Lack of functional redundancy in the relationship between microbial diversity and ecosystem functioning

Manuel Delgado-Baquerizo, Luca Giaramida, Peter B. Reich, Amit N. Khachane, Kelly Hamonts, Christine Edwards, Linda A. Lawton, Brajesh K. Singh

Research output: Contribution to journalArticlepeer-review

153 Scopus citations


Biodiversity is declining world-wide with detrimental effects on ecosystems. However, we lack a quantitative understanding of the shape of the relationship between microbial biodiversity and ecosystem function (BEF). This limits our understanding of how microbial diversity depletion can impact key functions for human well-being, including pollutant detoxification. Three independent microcosm experiments were conducted to evaluate the direction (i.e. positive, negative or null) and the shape of the relationships between bacterial diversity and both broad (i.e. microbial respiration) and specialized (i.e. toxin degradation) functions in five Australian and two UK freshwater ecosystems using next-generation sequencing platforms. Reduced bacterial diversity, even after accounting for biomass, caused a decrease in broad (i.e. cumulative microbial respiration) and specialized (biodegradation of two important toxins) functions in all cases. Unlike the positive but decelerating BEF relationship observed most frequently in plants and animals, most evaluated functional measurements were related to bacterial diversity in a non-redundant fashion (e.g. exponentially and/or linearly). Synthesis. Our results suggest that there is a lack of functional redundancy in the relationship between bacterial diversity and ecosystem functioning; thus, the consequences of declining microbial diversity on ecosystem functioning and human welfare have likely been considerably underestimated.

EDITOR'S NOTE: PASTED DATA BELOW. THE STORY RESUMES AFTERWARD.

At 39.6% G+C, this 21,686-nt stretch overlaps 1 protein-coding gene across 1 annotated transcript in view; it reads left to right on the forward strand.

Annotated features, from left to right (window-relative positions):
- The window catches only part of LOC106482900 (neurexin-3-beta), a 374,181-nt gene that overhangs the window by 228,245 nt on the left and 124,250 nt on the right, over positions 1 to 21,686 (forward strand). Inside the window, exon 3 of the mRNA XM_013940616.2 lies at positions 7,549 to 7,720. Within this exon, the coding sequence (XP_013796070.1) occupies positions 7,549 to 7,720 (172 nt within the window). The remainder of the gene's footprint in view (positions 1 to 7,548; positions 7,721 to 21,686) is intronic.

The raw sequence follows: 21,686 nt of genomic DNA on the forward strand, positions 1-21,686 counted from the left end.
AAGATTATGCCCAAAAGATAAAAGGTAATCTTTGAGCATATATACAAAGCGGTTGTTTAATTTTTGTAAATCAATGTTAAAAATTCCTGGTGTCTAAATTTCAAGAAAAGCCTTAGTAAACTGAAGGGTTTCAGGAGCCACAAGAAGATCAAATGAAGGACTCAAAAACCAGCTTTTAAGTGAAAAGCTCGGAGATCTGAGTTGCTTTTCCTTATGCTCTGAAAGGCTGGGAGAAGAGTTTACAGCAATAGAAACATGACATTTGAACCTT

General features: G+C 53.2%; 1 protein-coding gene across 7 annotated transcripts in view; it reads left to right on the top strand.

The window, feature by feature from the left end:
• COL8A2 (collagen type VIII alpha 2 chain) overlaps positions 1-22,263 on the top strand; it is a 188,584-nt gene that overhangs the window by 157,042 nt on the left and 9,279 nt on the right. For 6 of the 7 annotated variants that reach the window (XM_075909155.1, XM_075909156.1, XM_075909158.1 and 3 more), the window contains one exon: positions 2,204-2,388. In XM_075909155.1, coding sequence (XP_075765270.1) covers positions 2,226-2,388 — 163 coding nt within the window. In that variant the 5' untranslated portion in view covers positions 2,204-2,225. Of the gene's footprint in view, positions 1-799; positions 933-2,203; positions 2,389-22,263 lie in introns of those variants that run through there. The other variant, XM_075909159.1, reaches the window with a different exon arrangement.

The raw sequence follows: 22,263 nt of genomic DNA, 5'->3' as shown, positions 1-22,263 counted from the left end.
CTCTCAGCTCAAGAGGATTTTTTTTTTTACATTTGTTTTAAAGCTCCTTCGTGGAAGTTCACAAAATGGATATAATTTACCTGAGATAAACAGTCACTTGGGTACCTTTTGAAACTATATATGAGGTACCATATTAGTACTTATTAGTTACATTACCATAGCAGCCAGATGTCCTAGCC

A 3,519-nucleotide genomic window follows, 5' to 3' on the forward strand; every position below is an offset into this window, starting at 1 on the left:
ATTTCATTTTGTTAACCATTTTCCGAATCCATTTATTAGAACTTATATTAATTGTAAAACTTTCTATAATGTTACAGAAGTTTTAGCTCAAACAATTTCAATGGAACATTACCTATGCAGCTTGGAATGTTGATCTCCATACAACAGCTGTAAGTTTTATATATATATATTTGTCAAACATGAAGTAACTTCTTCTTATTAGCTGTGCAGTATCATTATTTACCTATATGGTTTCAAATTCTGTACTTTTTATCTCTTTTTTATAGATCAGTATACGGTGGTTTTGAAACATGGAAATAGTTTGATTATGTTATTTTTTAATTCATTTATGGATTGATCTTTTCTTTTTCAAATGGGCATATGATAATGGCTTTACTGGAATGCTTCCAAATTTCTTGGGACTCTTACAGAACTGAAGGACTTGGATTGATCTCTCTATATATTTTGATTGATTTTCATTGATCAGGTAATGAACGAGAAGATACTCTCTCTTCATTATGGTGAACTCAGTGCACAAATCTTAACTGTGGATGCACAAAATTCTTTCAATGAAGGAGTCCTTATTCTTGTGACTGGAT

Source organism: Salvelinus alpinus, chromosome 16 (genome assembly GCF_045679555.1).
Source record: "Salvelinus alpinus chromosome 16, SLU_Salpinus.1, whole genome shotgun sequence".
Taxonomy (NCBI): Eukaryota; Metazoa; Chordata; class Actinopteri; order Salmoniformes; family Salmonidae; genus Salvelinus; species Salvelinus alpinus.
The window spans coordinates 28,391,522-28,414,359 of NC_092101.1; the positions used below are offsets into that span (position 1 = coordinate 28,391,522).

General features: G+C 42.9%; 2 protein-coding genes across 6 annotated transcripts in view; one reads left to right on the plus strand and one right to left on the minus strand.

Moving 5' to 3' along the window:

Original languageEnglish (US)
Pages (from-to)936-946
Number of pages11
JournalJournal of Ecology
Issue number4
StatePublished - Jul 1 2016

Bibliographical note

Funding Information:
We thank Fernando T. Maestre (Universidad Rey Juan Carlos, Spain) and Nico Eisenhauer (University of Leipzig, Germany) for helpful comments on previous versions of the manuscript, and all the technicians and colleagues that helped with the field surveys and laboratory analyses. In addition, we thank Jasmine Grinyer for revising the English of this manuscript. This research is supported by the ARC project (DP13010484). The authors declare no competing financial interests.

Publisher Copyright:
© 2016 The Authors. Journal of Ecology © 2016 British Ecological Society


  • bacteria
  • broad functions
  • ecosystem services
  • freshwater ecosystems
  • microbial richness
  • pyrosequencing
  • respiration
  • specialized functions
  • toxin degradation


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